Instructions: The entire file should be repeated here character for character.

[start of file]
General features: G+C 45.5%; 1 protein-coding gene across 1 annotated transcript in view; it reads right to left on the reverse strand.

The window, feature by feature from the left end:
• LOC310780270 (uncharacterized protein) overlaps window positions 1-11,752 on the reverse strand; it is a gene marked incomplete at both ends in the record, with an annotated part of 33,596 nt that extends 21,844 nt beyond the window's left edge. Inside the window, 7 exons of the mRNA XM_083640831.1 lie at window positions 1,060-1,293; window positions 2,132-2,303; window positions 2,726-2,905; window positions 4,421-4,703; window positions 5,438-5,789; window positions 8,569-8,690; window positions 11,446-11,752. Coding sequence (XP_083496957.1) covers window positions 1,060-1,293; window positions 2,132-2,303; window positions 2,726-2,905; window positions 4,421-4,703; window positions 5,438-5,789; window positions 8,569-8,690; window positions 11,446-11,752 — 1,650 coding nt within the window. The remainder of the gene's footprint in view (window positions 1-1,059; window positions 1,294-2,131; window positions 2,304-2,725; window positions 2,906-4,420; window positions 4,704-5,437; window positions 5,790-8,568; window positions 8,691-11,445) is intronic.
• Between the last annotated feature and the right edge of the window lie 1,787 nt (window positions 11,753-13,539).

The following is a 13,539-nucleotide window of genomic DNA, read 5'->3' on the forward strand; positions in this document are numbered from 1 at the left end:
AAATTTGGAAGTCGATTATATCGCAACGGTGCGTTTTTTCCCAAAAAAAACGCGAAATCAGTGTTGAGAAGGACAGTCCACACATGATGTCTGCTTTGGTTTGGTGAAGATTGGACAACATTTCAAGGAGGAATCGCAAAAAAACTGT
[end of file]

General features: G+C 45.5%; 1 protein-coding gene across 1 annotated transcript in view; it reads right to left on the reverse strand.

The window, feature by feature from the left end:
• LOC310780270 (uncharacterized protein) overlaps window positions 1-11,752 on the reverse strand; it is a gene marked incomplete at both ends in the record, with an annotated part of 33,596 nt that extends 21,844 nt beyond the window's left edge. Inside the window, 7 exons of the mRNA XM_083640831.1 lie at window positions 1,060-1,293; window positions 2,132-2,303; window positions 2,726-2,905; window positions 4,421-4,703; window positions 5,438-5,789; window positions 8,569-8,690; window positions 11,446-11,752. Coding sequence (XP_083496957.1) covers window positions 1,060-1,293; window positions 2,132-2,303; window positions 2,726-2,905; window positions 4,421-4,703; window positions 5,438-5,789; window positions 8,569-8,690; window positions 11,446-11,752 — 1,650 coding nt within the window. The remainder of the gene's footprint in view (window positions 1-1,059; window positions 1,294-2,131; window positions 2,304-2,725; window positions 2,906-4,420; window positions 4,704-5,437; window positions 5,790-8,568; window positions 8,691-11,445) is intronic.
• Between the last annotated feature and the right edge of the window lie 1,787 nt (window positions 11,753-13,539).

The following is a 13,539-nucleotide window of genomic DNA, read 5'->3' on the forward strand; positions in this document are numbered from 1 at the left end:
AAATTTGGAAGTCGATTATATCGCAACGGTGCGTTTTTTCCCAAAAAAAACGCGAAATCAGTGTTGAGAAGGACAGTCCACACATGATGTCTGCTTTGGTTTGGTGAAGATTGGACAACATTTCAAGGAGGAATCGCAAAAAAACTGT